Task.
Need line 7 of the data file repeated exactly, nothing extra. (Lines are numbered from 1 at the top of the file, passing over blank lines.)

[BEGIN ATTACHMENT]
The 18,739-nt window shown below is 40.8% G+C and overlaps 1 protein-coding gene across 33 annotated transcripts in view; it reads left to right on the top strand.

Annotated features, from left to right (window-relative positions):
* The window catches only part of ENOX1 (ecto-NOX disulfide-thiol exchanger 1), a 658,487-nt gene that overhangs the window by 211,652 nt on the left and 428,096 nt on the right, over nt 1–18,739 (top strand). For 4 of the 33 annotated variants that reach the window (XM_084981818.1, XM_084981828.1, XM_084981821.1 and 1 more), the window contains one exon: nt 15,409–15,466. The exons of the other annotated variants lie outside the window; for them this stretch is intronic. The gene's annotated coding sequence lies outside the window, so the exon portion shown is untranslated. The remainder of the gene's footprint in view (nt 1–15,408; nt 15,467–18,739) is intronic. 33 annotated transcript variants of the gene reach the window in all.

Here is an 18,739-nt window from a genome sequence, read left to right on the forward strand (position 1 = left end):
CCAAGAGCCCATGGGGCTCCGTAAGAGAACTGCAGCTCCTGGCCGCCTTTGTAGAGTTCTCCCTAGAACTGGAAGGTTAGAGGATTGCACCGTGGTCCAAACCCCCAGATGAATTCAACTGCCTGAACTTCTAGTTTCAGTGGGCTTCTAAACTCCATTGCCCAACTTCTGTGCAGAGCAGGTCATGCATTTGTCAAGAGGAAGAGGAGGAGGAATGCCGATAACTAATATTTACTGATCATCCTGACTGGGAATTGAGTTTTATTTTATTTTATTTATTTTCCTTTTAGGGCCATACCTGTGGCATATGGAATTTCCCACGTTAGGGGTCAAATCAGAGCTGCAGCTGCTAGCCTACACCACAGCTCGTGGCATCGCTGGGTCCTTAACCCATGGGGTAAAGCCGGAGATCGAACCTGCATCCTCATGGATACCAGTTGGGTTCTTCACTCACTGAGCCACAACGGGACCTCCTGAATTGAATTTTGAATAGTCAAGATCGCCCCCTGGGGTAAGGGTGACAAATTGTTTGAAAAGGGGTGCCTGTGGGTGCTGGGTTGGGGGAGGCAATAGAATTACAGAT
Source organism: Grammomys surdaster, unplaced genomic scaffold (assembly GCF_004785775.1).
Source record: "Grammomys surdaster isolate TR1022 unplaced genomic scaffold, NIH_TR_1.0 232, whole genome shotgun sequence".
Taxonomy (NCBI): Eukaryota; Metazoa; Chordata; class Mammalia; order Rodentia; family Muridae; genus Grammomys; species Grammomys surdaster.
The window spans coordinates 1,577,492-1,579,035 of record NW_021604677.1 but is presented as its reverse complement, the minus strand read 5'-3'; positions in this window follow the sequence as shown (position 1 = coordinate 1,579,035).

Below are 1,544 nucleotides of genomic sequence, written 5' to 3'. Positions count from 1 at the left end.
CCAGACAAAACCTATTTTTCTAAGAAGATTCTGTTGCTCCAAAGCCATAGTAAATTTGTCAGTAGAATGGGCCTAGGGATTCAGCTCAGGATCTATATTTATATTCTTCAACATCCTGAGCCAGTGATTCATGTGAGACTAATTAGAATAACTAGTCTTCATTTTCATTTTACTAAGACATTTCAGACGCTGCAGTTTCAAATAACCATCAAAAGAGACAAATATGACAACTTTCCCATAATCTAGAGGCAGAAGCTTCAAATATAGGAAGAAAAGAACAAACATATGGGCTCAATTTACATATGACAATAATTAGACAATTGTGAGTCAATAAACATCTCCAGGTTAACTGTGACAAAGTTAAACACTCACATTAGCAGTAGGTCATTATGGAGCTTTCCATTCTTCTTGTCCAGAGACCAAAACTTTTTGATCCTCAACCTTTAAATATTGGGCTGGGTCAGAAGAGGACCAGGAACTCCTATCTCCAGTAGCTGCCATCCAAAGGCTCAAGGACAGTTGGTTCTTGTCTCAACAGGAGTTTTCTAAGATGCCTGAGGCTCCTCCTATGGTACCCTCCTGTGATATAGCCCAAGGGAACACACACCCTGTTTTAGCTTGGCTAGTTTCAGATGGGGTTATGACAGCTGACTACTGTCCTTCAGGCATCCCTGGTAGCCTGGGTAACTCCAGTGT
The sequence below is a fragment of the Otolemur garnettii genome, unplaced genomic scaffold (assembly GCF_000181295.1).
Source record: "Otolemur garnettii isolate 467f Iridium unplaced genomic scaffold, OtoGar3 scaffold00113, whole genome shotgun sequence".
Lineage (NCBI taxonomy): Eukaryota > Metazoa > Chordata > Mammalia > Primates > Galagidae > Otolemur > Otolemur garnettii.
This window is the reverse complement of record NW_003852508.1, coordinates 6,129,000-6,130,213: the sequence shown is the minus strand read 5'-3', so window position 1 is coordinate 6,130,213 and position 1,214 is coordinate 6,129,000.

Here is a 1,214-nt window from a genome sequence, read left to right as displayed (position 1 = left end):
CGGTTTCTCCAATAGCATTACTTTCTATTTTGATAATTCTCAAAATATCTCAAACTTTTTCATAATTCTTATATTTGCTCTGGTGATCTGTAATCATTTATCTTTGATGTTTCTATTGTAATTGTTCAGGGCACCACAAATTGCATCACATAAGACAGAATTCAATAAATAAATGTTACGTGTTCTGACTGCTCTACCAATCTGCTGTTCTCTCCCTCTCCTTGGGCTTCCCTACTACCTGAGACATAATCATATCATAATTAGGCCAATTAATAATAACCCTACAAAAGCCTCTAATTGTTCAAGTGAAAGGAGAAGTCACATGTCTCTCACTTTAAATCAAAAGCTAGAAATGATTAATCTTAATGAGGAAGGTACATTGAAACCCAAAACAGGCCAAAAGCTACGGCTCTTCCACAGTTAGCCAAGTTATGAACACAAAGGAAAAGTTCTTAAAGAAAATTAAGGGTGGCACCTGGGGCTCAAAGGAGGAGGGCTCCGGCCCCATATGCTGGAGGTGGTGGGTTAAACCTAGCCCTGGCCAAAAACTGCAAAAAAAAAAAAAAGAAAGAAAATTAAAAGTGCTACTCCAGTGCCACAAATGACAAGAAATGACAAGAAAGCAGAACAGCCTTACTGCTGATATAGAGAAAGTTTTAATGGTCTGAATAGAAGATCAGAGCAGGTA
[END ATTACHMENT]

Source record: "Grammomys surdaster isolate TR1022 unplaced genomic scaffold, NIH_TR_1.0 232, whole genome shotgun sequence".